Flashback to the 2010 New York Auto Show. I’m awaiting Hyundai’s scheduled press conference, where it appears the media is about to be introduced to new variants of the Sonata. John Krafcik, Hyundai Motor America President and CEO, takes the stage, and amidst a spectacular light show set to pounding techno music, the wraps are taken off the Hyundai Sonata Turbo. The crowd offers polite applause, which is understandable-we’ve seen the Sonata, and this car looks just like….the other Sonata.
The music cuts out, and Mr. Krafcik is ready to discuss the Turbo. A massive screen behind him forms a grid, showing every heavy hitter in the mid-size sedan segment in their most powerful form, which in this crowd is mostly V-6’s. Then he lays it on us. The Sonata Turbo is powered by a 2.0L, direct injected, twin scroll turbocharged four cranking out 274hp. Oh, and it delivers 33mpg on the highway, on regular gas. The crowd literally gasped in response. I happened to be standing next to a group of Honda employees, their jaws dropped open, shoulders sunk in astonishment.
This was my introduction to the Hyundai Sonata Turbo, and it was a given this was a car we at The Garage wanted some time with. Away from the glamour of the Big Apple, how would the Sonata Turbo fare in the real world? Read on…
Hyundai’s ascension from bargain-basement bottom feeder to legit, major league heavy hitter status has been well documented. The Sonata is actually now in its sixth generation, but has spent most of its life a a competent, inexpensive wallflower in one of the most hotly contested markets in the auto business-the mid-size family sedan. Hyundai tossed their playbook out the window in redesigning the current Sonata. In a market where mass appeal is critical, no one wants to offend anyone, and the result are boring, inoffensive looking cars.
Hyundai instead penned a striking, swoopy sedan that comes darn near close to the sophisticated Volkswagen Passat CC. Unlike the Camry/Accord/Altima, this is actually an interesting car to look at from nearly every angle-the styled headlamp cluster, the defining crease on the flanks, the chrome trim piece extending from the front fenders to the rear doors all conspire to provide a sense of style that is rarely associated with this class of car. The 18″ alloys and chrome dual-tipped exhaust on our Turbo test car were excellent finishing touches on what was already a fresh, classy design. When asked what kind of car I was driving, people were stunned when I told them it was a Hyundai. One person remarked that on seeing it, he figured it was either a Lexus or Acura.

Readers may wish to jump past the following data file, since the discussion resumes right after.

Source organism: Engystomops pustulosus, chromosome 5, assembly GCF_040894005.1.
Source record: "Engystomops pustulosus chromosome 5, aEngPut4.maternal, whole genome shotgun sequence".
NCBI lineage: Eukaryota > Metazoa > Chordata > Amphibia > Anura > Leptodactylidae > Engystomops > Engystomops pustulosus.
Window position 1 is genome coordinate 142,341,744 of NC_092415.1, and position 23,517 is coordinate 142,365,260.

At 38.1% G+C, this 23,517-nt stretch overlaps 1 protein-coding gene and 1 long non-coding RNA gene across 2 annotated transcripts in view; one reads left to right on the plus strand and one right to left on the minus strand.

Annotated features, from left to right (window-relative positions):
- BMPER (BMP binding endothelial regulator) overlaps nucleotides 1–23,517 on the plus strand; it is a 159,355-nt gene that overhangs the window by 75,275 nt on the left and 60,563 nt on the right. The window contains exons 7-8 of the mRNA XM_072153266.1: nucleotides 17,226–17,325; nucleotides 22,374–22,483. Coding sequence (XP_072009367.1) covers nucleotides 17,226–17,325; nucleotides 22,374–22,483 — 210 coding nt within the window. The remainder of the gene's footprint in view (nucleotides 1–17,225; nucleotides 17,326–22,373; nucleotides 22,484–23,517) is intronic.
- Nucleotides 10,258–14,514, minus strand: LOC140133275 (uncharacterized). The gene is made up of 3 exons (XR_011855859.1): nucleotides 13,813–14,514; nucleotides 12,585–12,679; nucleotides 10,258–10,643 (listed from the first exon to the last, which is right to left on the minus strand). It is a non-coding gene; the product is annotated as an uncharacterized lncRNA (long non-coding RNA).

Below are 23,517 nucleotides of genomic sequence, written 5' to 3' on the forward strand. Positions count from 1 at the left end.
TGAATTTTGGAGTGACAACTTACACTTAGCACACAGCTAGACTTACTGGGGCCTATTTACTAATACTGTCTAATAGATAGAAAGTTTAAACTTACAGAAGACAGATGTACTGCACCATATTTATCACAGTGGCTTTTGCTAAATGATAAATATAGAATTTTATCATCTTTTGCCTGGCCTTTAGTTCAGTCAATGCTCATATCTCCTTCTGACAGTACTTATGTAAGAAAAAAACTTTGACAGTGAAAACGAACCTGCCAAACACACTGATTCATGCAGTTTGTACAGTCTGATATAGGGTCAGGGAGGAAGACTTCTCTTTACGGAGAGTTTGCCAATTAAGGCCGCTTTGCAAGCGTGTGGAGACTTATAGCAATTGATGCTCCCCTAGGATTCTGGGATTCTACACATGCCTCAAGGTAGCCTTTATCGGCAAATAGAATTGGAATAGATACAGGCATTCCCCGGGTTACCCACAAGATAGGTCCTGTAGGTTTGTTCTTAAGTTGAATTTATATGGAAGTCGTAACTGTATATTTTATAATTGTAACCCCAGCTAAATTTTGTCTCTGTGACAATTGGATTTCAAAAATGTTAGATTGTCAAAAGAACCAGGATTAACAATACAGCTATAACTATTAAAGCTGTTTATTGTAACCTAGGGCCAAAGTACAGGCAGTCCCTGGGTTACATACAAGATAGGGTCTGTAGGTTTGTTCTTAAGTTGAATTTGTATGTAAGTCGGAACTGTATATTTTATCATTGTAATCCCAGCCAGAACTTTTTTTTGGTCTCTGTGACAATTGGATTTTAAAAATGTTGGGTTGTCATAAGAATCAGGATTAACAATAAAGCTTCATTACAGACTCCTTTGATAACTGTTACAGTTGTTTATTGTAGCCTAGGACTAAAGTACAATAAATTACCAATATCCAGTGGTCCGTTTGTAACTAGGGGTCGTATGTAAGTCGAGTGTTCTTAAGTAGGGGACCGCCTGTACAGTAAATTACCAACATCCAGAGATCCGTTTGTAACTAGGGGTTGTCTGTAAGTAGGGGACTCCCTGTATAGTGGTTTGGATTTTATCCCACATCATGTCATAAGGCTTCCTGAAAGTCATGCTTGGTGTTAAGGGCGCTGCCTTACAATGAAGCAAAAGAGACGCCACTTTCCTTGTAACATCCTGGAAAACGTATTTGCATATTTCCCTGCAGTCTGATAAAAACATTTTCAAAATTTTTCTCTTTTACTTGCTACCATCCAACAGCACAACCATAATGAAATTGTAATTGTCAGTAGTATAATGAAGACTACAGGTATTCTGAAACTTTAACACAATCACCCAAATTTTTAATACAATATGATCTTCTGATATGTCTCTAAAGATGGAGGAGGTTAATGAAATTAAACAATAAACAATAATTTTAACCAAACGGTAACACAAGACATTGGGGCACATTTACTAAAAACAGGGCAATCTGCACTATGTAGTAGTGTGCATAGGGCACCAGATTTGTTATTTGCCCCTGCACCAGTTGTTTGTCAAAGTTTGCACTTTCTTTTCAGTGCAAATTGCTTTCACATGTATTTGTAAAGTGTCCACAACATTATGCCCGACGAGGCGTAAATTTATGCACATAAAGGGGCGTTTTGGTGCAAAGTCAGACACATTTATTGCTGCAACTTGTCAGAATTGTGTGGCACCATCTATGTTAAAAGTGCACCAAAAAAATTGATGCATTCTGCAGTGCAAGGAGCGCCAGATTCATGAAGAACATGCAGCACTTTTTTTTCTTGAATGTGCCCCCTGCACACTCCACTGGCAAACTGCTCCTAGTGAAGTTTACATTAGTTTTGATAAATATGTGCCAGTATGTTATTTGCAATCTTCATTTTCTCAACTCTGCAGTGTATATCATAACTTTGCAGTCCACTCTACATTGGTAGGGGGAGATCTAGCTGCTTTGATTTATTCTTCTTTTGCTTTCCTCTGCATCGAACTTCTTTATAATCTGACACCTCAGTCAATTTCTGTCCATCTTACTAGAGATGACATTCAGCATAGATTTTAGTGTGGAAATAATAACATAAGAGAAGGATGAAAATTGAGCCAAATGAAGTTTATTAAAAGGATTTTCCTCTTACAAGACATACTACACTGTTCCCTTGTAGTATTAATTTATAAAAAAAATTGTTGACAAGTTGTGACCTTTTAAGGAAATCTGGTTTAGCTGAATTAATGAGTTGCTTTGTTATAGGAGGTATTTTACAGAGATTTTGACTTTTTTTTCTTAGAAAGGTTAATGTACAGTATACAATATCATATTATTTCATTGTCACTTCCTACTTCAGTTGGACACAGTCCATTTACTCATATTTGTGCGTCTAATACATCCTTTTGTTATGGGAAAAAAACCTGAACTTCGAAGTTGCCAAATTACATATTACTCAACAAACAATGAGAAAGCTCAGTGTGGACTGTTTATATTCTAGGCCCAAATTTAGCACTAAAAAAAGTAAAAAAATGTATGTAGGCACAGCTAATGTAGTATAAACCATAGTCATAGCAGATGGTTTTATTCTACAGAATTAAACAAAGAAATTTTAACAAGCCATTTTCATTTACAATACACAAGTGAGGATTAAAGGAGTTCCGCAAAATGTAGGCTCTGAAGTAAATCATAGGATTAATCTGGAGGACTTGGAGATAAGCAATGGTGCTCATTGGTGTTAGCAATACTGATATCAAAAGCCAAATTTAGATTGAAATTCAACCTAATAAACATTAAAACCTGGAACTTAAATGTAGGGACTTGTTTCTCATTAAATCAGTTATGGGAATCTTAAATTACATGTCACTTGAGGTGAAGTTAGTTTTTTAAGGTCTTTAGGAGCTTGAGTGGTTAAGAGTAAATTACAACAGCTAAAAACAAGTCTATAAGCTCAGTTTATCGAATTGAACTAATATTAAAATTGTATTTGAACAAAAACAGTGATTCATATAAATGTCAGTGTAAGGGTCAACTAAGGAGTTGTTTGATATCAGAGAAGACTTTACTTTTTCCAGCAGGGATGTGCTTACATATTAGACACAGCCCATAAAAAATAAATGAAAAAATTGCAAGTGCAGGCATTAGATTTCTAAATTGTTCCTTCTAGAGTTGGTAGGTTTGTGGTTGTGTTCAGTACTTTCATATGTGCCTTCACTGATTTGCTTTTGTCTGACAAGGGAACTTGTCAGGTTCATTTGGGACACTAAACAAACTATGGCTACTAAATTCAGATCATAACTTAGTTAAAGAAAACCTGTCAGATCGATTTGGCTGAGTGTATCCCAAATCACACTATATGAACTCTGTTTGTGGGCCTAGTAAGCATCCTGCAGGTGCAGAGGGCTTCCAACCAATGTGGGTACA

Inside, the Sonata offers further proof that Hyundai has found its own interior design language as well. Soft-touch plastics abound, and a pleasant mix of piano black, chrome, and matte trim come together to create a pleasant space. The combination leather/cloth seats are a departure from the norm as well, but again shows that Hyundai has found the courage to march to their own beat. During our time with the Sonata Turbo, we did a Connecticut to Lancaster, PA trip over a weekend, which usually is a 600 mile round trip total. The Sonata’s comfortable seats, roomy interior, and large trunk make for a ready and willing car for long distance travel.
Which is great, you say, but what about this engine that wowed the media in New York? This is a great technological leap for Hyundai-direct injection, and the use of Ã‚Â a twin scroll turbocharger-that’s BMW territory. What staggers the mind is how Hyundai got 274hp out of 2.0 liters. At 137hp per liter, that’s not just what used to be exotic car, but freaking race car levels. Lest you think this is some high strung, stressed engine, you are mistaken. Hyundai’s plan here was to offer up a four cylinder engine that could beat its rivals six-cylinder engines in horsepower and fuel economy, and they did.
The Sonata Turbo can scoot from 0-60mph in the mid-six second range, which is impressive for this class. That it can deliver 22/33mpg city/highway on regular gas even sweetens the deal. Slamming along at a steady 80mph I was still getting a frugal 32mpg according to my trip computer. With this amount of power being channeled to the front wheels, torque steer would be a concern, but Hyundai engineers have it under control. From a dead stop under hard acceleration the Sonata tracks straight. All Sonata Turbos are equipped with a six-speed automatic transmission. Our SE model had paddle shifters, but I was happy to let the computer do the work for me.
Still impressive is that Hyundai offers all this at an extremely compelling price point. Our Sonata Se 2.oT has a starting price of $24,145USD. For that, you get the aforementioned 18″ alloys, dual zone auto climate control, sport-tuned dampers and springs, keyless entry, push-button start, power drivers seat, XM radio, iPod interface, Bluetooth, and trip computer. Our test car was fitted with the Navigation and sunroof package, which included XM Traffic and XM Weather, and premium audio. As delivered, the tab came to $27,600. My only gripe was the absence of heated seats, which are available only on the top-spec Limited model.
My mind slips back to those Honda execs standing next to me, mouths agape at the engine specs of the Sonata Turbo. Their stomachs must be churning at the pricing of this car. A 2011 Accord EX four cylinder with Nav, 18″ wheels and foglights has an MSRP that is a whopping $5,421 more than our Sonata, but is down 84hp and only delivers 1mpg more on the highway. It is safe to say that with the Sonata Turbo, Hyundai has set a new benchmark in the mid-size family car segment, and I would easily recommend this car over the Camry and Accord. Kudos, Hyundai!